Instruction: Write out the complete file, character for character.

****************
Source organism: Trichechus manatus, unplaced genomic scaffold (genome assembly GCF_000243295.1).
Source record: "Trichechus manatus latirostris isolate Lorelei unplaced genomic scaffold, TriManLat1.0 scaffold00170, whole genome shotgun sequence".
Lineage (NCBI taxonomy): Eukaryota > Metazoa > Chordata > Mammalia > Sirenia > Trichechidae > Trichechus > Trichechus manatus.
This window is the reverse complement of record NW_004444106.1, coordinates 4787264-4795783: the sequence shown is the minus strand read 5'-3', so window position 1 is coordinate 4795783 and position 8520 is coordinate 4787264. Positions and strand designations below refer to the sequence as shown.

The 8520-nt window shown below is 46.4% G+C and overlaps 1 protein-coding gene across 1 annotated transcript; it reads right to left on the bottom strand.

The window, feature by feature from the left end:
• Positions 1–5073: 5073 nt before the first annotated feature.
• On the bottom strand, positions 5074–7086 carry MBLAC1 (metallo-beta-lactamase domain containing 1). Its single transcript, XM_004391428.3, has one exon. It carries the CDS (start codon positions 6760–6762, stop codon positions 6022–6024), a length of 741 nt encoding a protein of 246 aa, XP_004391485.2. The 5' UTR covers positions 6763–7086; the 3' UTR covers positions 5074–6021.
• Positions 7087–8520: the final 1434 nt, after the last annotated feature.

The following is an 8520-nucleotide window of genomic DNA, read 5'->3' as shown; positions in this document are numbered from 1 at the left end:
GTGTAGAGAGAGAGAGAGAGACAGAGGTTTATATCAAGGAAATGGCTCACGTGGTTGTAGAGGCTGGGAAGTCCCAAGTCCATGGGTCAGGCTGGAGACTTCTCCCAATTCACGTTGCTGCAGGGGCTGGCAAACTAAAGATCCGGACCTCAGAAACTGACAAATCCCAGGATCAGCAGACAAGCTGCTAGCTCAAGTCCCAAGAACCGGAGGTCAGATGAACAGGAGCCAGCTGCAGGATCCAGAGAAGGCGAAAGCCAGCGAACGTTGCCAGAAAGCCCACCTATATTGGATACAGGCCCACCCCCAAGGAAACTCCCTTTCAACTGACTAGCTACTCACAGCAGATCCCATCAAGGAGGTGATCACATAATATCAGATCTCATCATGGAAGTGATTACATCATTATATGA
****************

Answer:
Source organism: Trichechus manatus, unplaced genomic scaffold (genome assembly GCF_000243295.1).
Source record: "Trichechus manatus latirostris isolate Lorelei unplaced genomic scaffold, TriManLat1.0 scaffold00170, whole genome shotgun sequence".
Lineage (NCBI taxonomy): Eukaryota > Metazoa > Chordata > Mammalia > Sirenia > Trichechidae > Trichechus > Trichechus manatus.
This window is the reverse complement of record NW_004444106.1, coordinates 4787264-4795783: the sequence shown is the minus strand read 5'-3', so window position 1 is coordinate 4795783 and position 8520 is coordinate 4787264. Positions and strand designations below refer to the sequence as shown.

The 8520-nt window shown below is 46.4% G+C and overlaps 1 protein-coding gene across 1 annotated transcript; it reads right to left on the bottom strand.

The window, feature by feature from the left end:
• Positions 1–5073: 5073 nt before the first annotated feature.
• On the bottom strand, positions 5074–7086 carry MBLAC1 (metallo-beta-lactamase domain containing 1). Its single transcript, XM_004391428.3, has one exon. It carries the CDS (start codon positions 6760–6762, stop codon positions 6022–6024), a length of 741 nt encoding a protein of 246 aa, XP_004391485.2. The 5' UTR covers positions 6763–7086; the 3' UTR covers positions 5074–6021.
• Positions 7087–8520: the final 1434 nt, after the last annotated feature.

The following is an 8520-nucleotide window of genomic DNA, read 5'->3' as shown; positions in this document are numbered from 1 at the left end:
GTGTAGAGAGAGAGAGAGAGACAGAGGTTTATATCAAGGAAATGGCTCACGTGGTTGTAGAGGCTGGGAAGTCCCAAGTCCATGGGTCAGGCTGGAGACTTCTCCCAATTCACGTTGCTGCAGGGGCTGGCAAACTAAAGATCCGGACCTCAGAAACTGACAAATCCCAGGATCAGCAGACAAGCTGCTAGCTCAAGTCCCAAGAACCGGAGGTCAGATGAACAGGAGCCAGCTGCAGGATCCAGAGAAGGCGAAAGCCAGCGAACGTTGCCAGAAAGCCCACCTATATTGGATACAGGCCCACCCCCAAGGAAACTCCCTTTCAACTGACTAGCTACTCACAGCAGATCCCATCAAGGAGGTGATCACATAATATCAGATCTCATCATGGAAGTGATTACATCATTATATGA